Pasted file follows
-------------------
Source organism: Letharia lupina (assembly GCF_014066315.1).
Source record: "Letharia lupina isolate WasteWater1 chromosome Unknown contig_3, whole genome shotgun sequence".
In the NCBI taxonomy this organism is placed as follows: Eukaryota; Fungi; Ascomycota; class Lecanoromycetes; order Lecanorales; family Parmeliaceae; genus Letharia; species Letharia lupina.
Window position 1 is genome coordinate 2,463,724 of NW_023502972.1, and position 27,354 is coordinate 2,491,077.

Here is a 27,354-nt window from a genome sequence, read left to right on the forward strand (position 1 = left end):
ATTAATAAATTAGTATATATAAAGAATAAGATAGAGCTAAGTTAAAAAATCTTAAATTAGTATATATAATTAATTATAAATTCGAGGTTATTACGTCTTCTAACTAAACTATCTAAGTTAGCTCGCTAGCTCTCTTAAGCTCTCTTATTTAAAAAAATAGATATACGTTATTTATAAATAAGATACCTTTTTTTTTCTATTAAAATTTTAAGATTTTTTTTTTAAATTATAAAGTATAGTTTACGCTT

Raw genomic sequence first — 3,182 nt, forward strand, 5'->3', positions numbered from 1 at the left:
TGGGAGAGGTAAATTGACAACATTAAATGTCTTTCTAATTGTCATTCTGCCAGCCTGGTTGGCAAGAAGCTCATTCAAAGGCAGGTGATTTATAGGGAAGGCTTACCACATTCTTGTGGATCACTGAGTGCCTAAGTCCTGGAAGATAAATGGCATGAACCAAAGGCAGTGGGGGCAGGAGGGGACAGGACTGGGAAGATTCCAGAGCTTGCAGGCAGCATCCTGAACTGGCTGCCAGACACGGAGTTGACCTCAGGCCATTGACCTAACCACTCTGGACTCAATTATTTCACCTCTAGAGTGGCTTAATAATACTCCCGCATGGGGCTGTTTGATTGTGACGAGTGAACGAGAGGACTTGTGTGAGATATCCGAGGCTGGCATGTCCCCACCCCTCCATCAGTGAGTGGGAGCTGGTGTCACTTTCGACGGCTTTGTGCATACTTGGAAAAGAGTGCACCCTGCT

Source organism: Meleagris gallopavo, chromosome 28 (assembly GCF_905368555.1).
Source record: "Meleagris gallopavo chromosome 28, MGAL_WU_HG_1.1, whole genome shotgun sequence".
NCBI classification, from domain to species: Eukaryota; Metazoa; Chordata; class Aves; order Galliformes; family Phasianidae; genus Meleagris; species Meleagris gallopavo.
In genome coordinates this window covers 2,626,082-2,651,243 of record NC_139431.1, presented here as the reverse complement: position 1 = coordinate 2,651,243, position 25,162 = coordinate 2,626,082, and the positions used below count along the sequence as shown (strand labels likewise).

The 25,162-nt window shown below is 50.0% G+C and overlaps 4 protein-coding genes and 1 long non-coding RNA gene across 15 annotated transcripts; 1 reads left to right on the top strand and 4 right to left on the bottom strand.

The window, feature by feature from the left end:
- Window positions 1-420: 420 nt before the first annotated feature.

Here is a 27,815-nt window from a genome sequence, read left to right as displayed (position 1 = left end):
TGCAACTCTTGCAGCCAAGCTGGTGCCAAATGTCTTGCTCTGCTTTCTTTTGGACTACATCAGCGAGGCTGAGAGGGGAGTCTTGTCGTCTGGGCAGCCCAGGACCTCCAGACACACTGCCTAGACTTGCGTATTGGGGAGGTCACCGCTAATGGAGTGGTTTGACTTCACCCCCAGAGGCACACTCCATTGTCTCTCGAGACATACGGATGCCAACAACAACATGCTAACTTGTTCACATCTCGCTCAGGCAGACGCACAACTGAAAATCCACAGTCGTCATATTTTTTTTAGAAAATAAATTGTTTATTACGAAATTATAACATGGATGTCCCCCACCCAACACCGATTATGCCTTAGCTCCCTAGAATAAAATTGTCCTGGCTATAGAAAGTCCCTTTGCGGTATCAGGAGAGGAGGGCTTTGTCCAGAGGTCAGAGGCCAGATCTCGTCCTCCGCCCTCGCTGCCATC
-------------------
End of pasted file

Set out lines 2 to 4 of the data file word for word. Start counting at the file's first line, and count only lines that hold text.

Source record: "Letharia lupina isolate WasteWater1 chromosome Unknown contig_3, whole genome shotgun sequence".
In the NCBI taxonomy this organism is placed as follows: Eukaryota; Fungi; Ascomycota; class Lecanoromycetes; order Lecanorales; family Parmeliaceae; genus Letharia; species Letharia lupina.
Window position 1 is genome coordinate 2,463,724 of NW_023502972.1, and position 27,354 is coordinate 2,491,077.